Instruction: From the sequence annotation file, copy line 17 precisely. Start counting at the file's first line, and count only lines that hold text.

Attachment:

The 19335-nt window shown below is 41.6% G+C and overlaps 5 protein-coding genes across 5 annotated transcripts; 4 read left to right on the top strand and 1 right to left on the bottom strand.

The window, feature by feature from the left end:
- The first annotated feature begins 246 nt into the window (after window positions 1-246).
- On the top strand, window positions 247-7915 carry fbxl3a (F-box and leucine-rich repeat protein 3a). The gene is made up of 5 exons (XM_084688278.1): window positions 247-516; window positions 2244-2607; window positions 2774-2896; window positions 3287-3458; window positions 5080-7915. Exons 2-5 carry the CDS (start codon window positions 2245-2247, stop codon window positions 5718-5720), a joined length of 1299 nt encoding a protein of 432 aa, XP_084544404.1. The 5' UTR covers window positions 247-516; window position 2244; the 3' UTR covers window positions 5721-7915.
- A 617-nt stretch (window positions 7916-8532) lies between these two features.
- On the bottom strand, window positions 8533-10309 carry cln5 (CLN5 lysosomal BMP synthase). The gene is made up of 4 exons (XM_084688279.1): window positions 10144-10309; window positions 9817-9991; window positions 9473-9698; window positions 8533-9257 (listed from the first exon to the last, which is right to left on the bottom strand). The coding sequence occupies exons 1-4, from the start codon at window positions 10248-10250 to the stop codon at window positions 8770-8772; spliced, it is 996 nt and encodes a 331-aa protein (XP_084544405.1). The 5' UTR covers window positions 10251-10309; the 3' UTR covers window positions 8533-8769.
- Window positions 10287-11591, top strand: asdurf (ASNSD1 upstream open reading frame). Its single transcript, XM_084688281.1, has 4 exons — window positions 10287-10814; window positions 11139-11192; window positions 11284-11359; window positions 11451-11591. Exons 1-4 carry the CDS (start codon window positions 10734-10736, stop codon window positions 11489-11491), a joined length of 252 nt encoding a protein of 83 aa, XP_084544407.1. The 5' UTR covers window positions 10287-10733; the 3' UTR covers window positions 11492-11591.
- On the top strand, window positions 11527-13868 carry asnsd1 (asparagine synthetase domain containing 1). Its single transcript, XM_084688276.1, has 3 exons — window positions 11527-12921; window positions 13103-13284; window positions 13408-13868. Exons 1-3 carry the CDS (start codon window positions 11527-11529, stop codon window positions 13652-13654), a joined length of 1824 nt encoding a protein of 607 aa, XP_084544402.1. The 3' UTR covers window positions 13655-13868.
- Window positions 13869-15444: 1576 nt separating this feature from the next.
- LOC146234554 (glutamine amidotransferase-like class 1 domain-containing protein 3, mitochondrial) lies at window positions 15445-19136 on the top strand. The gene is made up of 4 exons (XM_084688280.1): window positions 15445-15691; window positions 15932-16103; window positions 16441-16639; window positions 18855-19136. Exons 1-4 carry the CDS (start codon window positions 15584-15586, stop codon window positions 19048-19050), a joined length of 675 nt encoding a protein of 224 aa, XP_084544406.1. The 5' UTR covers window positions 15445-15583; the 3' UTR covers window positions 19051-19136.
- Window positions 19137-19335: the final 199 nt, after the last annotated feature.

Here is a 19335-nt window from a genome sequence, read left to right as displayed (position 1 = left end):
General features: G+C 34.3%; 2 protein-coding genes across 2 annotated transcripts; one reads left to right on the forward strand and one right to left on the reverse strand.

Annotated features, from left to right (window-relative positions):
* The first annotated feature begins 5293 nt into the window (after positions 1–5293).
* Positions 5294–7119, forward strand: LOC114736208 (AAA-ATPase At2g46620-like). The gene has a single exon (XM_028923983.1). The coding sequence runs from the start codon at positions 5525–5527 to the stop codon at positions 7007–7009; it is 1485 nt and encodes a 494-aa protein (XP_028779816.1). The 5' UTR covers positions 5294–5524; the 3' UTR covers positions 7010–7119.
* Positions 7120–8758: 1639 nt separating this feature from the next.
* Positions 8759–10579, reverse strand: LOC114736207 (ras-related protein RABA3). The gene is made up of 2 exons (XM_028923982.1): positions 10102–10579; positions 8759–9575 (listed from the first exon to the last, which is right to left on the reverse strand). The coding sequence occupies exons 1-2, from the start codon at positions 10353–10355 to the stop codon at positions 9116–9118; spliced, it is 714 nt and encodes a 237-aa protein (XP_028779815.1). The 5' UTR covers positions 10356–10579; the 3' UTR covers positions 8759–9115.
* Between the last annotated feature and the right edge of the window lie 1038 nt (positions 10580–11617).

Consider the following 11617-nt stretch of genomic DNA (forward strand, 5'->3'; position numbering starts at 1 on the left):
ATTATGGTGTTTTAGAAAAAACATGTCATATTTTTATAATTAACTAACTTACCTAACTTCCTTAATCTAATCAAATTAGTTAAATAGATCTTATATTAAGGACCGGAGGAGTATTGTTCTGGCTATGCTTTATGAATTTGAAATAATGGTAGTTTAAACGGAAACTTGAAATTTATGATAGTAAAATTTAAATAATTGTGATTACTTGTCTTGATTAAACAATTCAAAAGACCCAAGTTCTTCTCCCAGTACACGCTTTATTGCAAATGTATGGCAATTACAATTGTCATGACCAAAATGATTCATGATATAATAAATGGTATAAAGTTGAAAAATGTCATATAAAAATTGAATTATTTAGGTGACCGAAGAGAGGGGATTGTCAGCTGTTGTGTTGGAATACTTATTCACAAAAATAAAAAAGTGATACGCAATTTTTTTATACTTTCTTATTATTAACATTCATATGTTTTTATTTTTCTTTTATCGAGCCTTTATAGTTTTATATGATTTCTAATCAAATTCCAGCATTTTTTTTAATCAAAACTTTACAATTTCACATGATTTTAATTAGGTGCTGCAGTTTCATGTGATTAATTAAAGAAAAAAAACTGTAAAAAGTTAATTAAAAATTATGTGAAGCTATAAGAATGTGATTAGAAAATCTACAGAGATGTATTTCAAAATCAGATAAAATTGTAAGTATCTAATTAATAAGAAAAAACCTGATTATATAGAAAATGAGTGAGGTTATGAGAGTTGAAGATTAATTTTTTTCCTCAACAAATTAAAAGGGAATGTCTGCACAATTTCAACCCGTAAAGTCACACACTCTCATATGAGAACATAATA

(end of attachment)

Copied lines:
* Positions 7120–8758: 1639 nt separating this feature from the next.